Female Genital Tract
Glandular Lesions of the Uterine Cervix
David C Wilbur
In tro d u c tio n
A ty p ic a l R e p a ir
E n d o c e rv ic a l C a n a l N o rm a l H is to lo g y a n d C y t o lo g y
I n t r a u t e r in e D e v ic e E ffe c t
D ir e c t S a m p lin g o f E n d o m e t r iu m
H u m a n P a p illo m a v iru s (H P V ), O th e r C o fa c to rs , a n d T h e ir R o le
E n d o c e rv ic a l p o ly p s
in E n d o c e rv ic a l C a rc in o g e n e s is
D ia g n o s tic A c c u ra c y o f C e rv ic a l C y t o lo g y R e g a rd in g G la n d u la r L e s io n s
E n d o c e rv ic a l A d e n o c a rc in o m a in Situ
M a n a g e m e n t o f G la n d u la r N e o p la stic L e s io n s a n d A ty p ic a l
E n d o c e rv ic a l A d e n o c a rc in o m a
G la n d u la r C e lls
A ty p ic a l G la n d u la r C e lls
C o n c lu d in g R e m a rk s
B e n ig n a n d N o n -G la n d u la r N e o p la stic P ro ce sse s th a t M im ic
E n d o c e rv ic a l a n d E n d o m e tria l N e o p la sia
T u b a l M e ta p la s ia
H ig h -G r a d e S q u a m o u s D y s p la s ia s p re s e n tin g as A ty p ic a l G la n d u la r C e lls
The relevance of lesions derived from the glandular portions
of the endocervical canal has increased in recent years. There
has been a reported increase in incidence of preneoplastic and
neoplastic endocervical lesions, both absolute and relative,
when compared to the more common squamous lesions. In a
study of 9 US SEER databases, incidence rates of squamous and
adenocarcinomas of the cervix compared to a variety of demo-
graphic factors, such as age and race, were studied.1 Of 27,016
invasive carcinomas reported between 1976 and 2000, 19,703
were squamous, 3,895 were adenocarcinoma (a ratio of about
5 to 1), 956 were adenosquamous, and 2,457 were other types
or types not specified. During this period, invasive squamous
carcinomas declined by about 2 0 %, while in situ squamous car-
cinomas increased by about 140%. This phenomenon related to
squamous lesions is most consistent with an effect of improved
screening. Adenocarcinoma in situ (AIS) also increased in both
black and white populations by about sevenfold, while inva-
sive adenocarcinomas increased about twofold in whites and
remained about equal in blacks.1 This increase in incidence of
endocervical glandular lesions reported in the SEER databases is
undoubtedly real, as numerous additional reports from many
countries have found similar results on review of their own data-
bases.2-7 However, this phenomenon is not universal with a small
number of countries showing actual declines (Finland, France,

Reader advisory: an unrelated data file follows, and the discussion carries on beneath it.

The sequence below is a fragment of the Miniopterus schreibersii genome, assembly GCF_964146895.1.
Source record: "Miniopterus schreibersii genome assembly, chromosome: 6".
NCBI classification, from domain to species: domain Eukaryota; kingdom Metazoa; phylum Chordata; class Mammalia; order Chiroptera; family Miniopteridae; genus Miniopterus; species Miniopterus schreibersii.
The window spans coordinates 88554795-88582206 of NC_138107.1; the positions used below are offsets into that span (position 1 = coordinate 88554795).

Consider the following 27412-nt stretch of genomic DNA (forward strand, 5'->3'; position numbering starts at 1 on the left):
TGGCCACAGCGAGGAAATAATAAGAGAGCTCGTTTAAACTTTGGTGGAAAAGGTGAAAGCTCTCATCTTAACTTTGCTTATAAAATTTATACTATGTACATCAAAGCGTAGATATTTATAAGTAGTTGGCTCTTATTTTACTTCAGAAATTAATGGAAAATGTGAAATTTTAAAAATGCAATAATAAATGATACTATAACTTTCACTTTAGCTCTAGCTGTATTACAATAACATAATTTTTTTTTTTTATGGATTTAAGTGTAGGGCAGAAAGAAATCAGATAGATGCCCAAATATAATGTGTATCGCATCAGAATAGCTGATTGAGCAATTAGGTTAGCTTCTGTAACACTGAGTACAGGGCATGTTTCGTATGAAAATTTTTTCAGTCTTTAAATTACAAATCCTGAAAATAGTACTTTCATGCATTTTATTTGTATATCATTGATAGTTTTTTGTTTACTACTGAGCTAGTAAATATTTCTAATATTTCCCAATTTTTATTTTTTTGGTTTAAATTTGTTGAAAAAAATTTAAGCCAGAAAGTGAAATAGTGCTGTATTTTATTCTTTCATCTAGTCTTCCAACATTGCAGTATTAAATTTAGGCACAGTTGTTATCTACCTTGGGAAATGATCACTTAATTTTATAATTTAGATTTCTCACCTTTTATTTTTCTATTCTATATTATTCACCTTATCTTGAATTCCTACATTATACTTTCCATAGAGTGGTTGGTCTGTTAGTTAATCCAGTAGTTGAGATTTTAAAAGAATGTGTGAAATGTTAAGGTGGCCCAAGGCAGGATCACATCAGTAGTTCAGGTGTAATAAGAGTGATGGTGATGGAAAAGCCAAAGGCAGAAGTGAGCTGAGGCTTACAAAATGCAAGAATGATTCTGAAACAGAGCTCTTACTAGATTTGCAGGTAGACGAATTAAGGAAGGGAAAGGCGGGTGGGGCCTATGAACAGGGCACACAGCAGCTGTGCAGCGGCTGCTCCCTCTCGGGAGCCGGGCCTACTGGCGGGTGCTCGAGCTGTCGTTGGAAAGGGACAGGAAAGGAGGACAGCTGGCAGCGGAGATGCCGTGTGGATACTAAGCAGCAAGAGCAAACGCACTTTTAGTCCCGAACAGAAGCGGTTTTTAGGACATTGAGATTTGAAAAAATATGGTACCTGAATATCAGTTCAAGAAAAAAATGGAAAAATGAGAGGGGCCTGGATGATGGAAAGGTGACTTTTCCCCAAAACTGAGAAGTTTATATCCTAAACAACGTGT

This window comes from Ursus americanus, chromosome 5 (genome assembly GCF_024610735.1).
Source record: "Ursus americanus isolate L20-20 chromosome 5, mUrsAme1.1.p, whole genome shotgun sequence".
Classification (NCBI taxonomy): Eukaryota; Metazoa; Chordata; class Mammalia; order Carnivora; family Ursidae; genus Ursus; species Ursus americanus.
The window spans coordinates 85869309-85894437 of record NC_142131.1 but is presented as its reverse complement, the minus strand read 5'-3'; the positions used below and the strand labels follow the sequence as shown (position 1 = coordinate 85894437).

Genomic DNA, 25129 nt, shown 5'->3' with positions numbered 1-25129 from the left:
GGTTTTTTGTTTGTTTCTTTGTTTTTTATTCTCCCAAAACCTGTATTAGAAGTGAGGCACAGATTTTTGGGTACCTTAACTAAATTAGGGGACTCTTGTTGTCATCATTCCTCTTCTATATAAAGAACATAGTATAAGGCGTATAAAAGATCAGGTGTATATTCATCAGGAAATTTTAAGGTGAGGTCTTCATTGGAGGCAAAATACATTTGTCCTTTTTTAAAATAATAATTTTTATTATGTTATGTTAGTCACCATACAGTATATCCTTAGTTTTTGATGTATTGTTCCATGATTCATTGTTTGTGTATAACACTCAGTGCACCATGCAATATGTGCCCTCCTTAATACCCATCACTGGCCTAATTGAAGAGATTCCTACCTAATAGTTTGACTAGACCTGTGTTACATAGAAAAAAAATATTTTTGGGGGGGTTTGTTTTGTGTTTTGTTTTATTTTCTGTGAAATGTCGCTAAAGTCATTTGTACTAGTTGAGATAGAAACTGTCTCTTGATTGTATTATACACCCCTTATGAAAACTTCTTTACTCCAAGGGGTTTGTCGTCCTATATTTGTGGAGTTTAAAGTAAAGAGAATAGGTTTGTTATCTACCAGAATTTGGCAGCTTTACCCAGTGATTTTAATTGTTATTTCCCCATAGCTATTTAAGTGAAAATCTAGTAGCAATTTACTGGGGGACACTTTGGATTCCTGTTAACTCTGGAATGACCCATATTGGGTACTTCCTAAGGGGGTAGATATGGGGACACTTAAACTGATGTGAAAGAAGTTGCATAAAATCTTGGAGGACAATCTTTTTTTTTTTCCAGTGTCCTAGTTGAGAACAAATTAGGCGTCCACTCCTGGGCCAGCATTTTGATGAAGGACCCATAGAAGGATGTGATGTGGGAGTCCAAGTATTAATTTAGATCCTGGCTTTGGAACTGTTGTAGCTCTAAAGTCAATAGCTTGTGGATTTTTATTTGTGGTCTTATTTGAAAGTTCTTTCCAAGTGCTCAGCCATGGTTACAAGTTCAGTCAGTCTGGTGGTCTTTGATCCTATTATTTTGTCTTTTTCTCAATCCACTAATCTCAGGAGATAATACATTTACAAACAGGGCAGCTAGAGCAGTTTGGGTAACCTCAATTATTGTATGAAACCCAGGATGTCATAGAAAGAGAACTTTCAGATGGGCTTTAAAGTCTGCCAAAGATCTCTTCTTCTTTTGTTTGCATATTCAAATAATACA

Italy) and others showing no change.2 *
* Any increase in incidence
of endocervical glandular lesions is undoubtedly multifactorial.
Rising incidence of preinvasive AIS may be linked, in part, as in
squamous lesions, to better recognition of precursor lesions via
improved sampling, better preparation techniques, changes in
nomenclature, evolving methods of treatment, and advancing
understanding of the morphologic features, and hence criteria
for diagnosis of early dysplastic lesions. In addition, changing
patterns of hormone use in the modern population may also
account for increases in glandular neoplasia. This phenomenon
has been noted as a "birth cohort" effect.8 Possible biologic
mechanisms for the link between hormone use and the rise of
glandular carcinomas will be detailed later.
This chapter will detail the histology of the normal endo-
cervical canal, followed by the epidemiology and pathogenesis
of endocervical glandular neoplastic lesions. Well-established
morphologic criteria for cytologic diagnosis will be discussed.
One of the byproducts of improved sampling of the upper
portions of the endocervical canal has been the emergence of
new patterns of cytologic appearance of benign and reactive cells
that may be present in these areas. This leads to a discussion of
glandular "atypias," which are described in the Bethesda System
nomenclature as "atypical glandular cells" with several subcate-
gorizations.9 These cellular presentations can lead to significant
confusion with regard to not only interpretation, but also with
clinical management algorithms. The approach to differential
diagnostic possibilities and the morphologic features that may
help in their discrimination will be presented.
Endocervical Canal Normal Histology
and Cytology
In order to recognize the cytologic appearance of endocervical
glandular neoplasia with maximal sensitivity and specificity, a
solid understanding of the normal and variant normal morphol-
ogy of the epithelial surface of the canal is necessary. The normal
endocervical canal has multiple histologic patterns depending
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